Recent Cyber Insurance Decision Rejects Claim for Computer Fraud

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A federal judge in Michigan recently granted summary judgment to Travelers in American Tooling Center, Inc. v. Travelers Casualty and Surety Company of America, Case No. 16-12108, United States District Court, Eastern District of Michigan.  That decision interpreted the “computer fraud” provision of Travelers’ insurance policy, finding no coverage for the insured for the losses claimed.

The basic facts were that American Tooling asked its vendor in China, YiFeng, for all outstanding invoices by email. American Tooling received a response by email, from an account that looked very much like the YiFeng account, and which directed American Tooling to send payment for the invoices to a new bank account. Unfortunately, the email was fraudulent, and $800,000 was wired to the fraudster without verifying the banking instructions.

When it learned of the fraud, American Tooling made a claim under its Travelers policy, which provided coverage for the insured’s loss of money “directly caused by Computer Fraud.” The policy defined “Computer Fraud” as the use of any computer to fraudulently cause a transfer of money from inside the insured’s premises or financial institution premises to a person or a place outside the premises or the financial institution premises. Travelers argued that the loss was not directly caused by the use of any computer, noting the intervening acts of the insured’s personnel between the receipt of the fraudulent email and the transfer of funds.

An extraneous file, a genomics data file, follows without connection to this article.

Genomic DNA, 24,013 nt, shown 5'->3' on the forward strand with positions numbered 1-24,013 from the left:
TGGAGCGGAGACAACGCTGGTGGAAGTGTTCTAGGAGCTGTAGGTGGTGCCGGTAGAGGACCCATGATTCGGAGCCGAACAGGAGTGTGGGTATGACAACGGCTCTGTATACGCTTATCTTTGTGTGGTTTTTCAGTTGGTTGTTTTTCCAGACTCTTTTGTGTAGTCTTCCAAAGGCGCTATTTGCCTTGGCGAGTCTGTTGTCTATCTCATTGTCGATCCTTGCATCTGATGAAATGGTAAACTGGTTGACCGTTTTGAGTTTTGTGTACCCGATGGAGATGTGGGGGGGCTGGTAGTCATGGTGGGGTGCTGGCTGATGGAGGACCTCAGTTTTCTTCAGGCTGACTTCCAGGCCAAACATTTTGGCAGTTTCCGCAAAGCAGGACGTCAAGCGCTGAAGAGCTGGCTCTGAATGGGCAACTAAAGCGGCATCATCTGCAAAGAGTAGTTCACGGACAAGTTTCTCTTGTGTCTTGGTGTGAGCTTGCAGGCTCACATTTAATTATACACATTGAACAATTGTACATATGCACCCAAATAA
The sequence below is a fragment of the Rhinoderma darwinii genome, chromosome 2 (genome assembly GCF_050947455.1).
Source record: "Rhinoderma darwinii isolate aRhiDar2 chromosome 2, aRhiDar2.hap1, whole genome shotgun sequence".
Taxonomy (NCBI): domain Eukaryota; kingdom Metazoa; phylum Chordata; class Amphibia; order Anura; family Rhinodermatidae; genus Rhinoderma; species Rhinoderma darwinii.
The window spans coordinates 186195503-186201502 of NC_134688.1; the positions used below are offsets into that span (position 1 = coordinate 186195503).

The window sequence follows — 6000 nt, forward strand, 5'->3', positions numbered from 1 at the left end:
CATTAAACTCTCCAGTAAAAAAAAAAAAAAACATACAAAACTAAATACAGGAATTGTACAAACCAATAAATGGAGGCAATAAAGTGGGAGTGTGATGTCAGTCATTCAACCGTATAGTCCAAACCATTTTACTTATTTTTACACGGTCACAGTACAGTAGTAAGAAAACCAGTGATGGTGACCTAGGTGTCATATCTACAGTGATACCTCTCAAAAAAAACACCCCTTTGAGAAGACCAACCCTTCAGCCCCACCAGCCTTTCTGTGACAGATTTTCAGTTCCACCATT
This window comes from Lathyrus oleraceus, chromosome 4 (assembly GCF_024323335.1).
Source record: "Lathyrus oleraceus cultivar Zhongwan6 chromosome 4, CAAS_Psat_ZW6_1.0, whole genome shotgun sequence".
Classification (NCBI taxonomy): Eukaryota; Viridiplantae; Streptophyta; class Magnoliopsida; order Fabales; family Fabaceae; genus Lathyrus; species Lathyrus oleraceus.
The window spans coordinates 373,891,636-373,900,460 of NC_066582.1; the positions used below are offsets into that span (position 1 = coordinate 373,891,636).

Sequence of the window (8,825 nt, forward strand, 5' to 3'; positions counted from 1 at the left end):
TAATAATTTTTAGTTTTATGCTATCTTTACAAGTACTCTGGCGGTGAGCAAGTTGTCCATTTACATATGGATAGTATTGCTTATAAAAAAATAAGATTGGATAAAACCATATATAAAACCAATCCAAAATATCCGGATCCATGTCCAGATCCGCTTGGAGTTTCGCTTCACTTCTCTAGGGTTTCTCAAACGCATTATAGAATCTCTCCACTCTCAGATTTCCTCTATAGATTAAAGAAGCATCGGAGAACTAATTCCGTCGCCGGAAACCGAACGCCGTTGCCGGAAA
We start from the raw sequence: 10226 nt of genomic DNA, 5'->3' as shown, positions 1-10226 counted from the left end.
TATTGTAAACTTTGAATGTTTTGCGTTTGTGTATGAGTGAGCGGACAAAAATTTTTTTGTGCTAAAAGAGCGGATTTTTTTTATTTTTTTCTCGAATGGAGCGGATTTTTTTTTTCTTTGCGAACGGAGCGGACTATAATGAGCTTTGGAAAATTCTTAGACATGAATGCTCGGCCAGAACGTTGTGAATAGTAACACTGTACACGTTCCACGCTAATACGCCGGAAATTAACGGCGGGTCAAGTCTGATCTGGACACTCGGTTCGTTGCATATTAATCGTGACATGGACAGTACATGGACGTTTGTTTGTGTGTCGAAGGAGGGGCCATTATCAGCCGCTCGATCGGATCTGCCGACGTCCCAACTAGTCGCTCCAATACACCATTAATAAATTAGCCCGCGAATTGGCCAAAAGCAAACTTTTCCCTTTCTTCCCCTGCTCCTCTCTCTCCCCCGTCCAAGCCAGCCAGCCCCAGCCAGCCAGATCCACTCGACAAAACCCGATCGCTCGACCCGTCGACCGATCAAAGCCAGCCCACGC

Relying on the case Apache Corp v. Great American Ins. Co., 662, Fed. Appx. 252 5th Cir. 2016), a case with similar facts, the court found that the sending and receipt of fraudulent emails did not constitute the use of a computer to fraudulently cause a transfer. The court distinguished the case of Medidata Solutions, Inc. v. Federal Ins. Co., Case No. 15-CV-907 (S.D.N.Y. July 21, 2017) because the language of the policy in that case did not include the “direct loss” or “directly caused by computer fraud” language.  The court was further persuaded by decisions out of the Ninth Circuit that have required the unauthorized transfer of funds to meet the policy requirement that the transfer be fraudulently caused.  In this case, the exchange of emails did not directly cause the transfer of funds, and the court declined to find coverage for the loss.

The conclusion here is that how the Computer Fraud coverage in a policy will be interpreted depends first upon the precise language of the policy wording, and then on the forum court that will interpret that language.  The policy language is not uniform, and coverage interpretations vary.


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